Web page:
Butch Harmon says Rory McIlroy ‘needs to go back to the basic fundamentals’

Carl Markham, PA
·4-min read

Respected coach Butch Harmon believes Rory McIlroy was wrong to chase the monstrous length being achieved by Bryson DeChambeau and has told the Northern Irishman to stop over-analysing his game.

McIlroy, who next week goes in search of a long-awaited victory at the Masters which would complete his career Grand Slam, admits himself his game was affected trying to replicate the extra-power strategy the reigning US Open champion has employed over the last year.

In an attempt to get back on track – the 31-year-old’s last major victory was in 2014 – McIlroy has employed another renowned golf guru in Pete Cowen to help him iron out the flaws in his game.

The Masters is the only Major to have eluded Rory McIlroy
The Masters is the only Major to have eluded Rory McIlroy (John Raoux/PA)

But Harmon, coach to Tiger Woods for his first eight majors and advisor to current world number one and defending Masters champion Dustin Johnson, believes the European Ryder Cup star needs to think less.

“I was a little bit surprised he said what he said about trying to catch Bryson distance-wise,” said the Sky Sports golf expert.

“It seems to be a trend going around that some of the people are trying to achieve more distance because that seems to be the catchphrase lately.

“Though if you look at players like Dustin Johnson and Jon Rahm and Justin Thomas, these guys at the top of the world ranking, they are long hitters but they are not trying to jump out of their shoes.

“They are just trying to play their game and I think Rory finally realised that is what he needs to do.

“I think Rory got caught up in something that he didn’t need to get caught up in.

“He needs to stop over-analysing and just get back to playing golf. He just needs to go back to the basic fundamentals, to what made him so good in the past.

“Chasing DeChambeau distance-wise was so wrong because he’s already one of the longest hitters in the game, a beautiful driver.

“I think that kind of got in his head, and affected his golf swing. That hurt him, but if I know Pete he’s getting that out of there.”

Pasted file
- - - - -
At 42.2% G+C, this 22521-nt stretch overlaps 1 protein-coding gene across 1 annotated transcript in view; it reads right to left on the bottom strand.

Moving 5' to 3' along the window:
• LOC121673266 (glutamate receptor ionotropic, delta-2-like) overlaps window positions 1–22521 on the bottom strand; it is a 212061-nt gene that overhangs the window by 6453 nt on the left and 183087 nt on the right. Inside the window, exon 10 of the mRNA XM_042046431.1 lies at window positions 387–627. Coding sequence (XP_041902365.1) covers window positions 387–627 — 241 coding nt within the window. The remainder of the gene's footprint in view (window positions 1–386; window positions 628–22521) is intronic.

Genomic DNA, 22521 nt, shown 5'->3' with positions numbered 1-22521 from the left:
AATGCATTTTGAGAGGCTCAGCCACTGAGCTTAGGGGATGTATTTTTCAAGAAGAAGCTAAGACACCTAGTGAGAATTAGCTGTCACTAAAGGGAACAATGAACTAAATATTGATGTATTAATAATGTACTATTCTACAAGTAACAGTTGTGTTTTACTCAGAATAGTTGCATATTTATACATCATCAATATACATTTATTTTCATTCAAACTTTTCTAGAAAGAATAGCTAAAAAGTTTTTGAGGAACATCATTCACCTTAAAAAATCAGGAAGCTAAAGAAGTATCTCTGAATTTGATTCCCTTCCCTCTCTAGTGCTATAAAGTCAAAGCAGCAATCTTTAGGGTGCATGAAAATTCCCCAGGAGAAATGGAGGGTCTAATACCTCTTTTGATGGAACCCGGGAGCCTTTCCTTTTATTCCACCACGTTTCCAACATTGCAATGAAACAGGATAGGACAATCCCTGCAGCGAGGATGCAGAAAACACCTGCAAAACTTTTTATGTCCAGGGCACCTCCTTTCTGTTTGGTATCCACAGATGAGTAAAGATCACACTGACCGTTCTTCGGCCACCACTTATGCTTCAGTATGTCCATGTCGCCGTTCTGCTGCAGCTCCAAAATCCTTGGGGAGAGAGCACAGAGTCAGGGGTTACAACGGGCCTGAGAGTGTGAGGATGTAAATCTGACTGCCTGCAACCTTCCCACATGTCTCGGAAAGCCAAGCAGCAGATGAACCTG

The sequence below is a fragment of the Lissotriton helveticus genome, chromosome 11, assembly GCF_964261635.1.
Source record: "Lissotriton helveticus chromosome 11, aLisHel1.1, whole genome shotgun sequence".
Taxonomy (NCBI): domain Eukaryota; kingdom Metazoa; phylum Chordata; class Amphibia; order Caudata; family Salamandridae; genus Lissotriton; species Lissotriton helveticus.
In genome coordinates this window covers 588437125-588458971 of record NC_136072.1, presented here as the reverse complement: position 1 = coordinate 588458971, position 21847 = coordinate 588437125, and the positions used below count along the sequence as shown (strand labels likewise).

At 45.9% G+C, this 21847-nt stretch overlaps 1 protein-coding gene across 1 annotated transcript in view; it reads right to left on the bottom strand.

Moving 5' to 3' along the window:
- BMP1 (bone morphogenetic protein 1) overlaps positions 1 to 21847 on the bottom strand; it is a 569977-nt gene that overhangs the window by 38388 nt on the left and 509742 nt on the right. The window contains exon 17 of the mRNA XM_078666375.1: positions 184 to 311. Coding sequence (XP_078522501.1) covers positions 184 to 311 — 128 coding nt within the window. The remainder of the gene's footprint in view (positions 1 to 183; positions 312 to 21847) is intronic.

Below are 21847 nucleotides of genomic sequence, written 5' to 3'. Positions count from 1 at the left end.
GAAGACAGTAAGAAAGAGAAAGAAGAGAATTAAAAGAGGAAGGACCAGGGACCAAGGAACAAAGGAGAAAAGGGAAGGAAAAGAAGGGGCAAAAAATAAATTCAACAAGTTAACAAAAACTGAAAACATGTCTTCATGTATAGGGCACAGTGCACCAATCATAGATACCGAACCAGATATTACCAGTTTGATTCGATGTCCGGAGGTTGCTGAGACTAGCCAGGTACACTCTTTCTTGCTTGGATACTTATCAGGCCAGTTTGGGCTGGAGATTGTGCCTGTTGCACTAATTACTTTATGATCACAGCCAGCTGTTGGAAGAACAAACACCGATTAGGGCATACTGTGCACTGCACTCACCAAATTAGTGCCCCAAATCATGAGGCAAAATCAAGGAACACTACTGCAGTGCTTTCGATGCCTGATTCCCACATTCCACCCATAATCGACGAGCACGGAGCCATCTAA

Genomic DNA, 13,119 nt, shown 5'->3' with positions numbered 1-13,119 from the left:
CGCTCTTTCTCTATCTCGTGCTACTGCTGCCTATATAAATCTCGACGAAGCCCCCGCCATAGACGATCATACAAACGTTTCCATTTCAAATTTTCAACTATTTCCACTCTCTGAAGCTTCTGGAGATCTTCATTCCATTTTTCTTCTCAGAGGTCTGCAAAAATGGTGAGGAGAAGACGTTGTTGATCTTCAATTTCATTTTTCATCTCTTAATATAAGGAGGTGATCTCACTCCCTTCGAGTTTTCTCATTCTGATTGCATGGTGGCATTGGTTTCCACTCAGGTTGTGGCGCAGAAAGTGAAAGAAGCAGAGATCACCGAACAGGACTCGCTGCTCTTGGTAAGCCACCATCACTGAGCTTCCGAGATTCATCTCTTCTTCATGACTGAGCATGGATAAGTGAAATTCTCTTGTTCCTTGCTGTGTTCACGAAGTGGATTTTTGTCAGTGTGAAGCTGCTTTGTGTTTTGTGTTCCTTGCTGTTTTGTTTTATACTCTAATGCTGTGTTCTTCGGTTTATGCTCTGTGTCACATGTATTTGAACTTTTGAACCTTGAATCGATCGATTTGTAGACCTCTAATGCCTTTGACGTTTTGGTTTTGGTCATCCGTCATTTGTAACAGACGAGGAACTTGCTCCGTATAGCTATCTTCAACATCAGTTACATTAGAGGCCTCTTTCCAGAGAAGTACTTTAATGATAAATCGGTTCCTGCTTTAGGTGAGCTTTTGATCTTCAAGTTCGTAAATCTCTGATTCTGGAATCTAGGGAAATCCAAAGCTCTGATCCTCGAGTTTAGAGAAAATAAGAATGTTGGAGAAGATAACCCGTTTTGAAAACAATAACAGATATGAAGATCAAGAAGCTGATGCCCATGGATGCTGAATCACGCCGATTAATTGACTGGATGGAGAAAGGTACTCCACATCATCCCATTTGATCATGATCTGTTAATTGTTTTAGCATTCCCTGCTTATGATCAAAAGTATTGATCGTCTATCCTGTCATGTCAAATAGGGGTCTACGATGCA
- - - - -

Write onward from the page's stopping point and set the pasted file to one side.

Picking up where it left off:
McIlroy’s last win anywhere was at the November 2019 WGC-HSBC Champions event in China.

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And while he has not been playing terribly – he is still 11th in the world rankings – his game is not where it needs to be for him to be adding to his four major titles.

Harmon believes plain-speaking Yorkshireman Cowen will have a positive effect on McIlroy, although whether it will come quick enough to get him in contention next week remains to be seen.

However, he thinks a course like Augusta National will at least take away some of the thoughts that blasting his way around a course is the route to success.

“Everybody gets wrapped up with distance at Augusta. Yes, if you can drive the ball long and on the fairways, the par-fives get a little shorter, there is no doubt that,” he added.

“But Augusta is a second-shot course. Because of the fact that you never really shoot at a flag,

“If you look at DJ (Johnson), the number one player in the world who won the Masters just a few months ago at 20-under par – he broke the scoring record there – he is a long hitter but he never tried to swing out of his shoes.

“I think that Rory was in a lull, and he really missed Michael Bannon (his childhood coach) because he couldn’t come over to the States and work with him.

“He needed someone to point him in the right direction. I think that’s why he came to see me, to get my opinion, and now he’s trying to get Pete’s opinion and to get his confidence back.

“It’s only going to take one really good round for Rory McIlroy to go out and start playing solidly again.

“All of a sudden the old Rory will come back, and his confidence will come back.

“Look at the way Jordan Spieth’s starting to play again, because he’s got is confidence back.”

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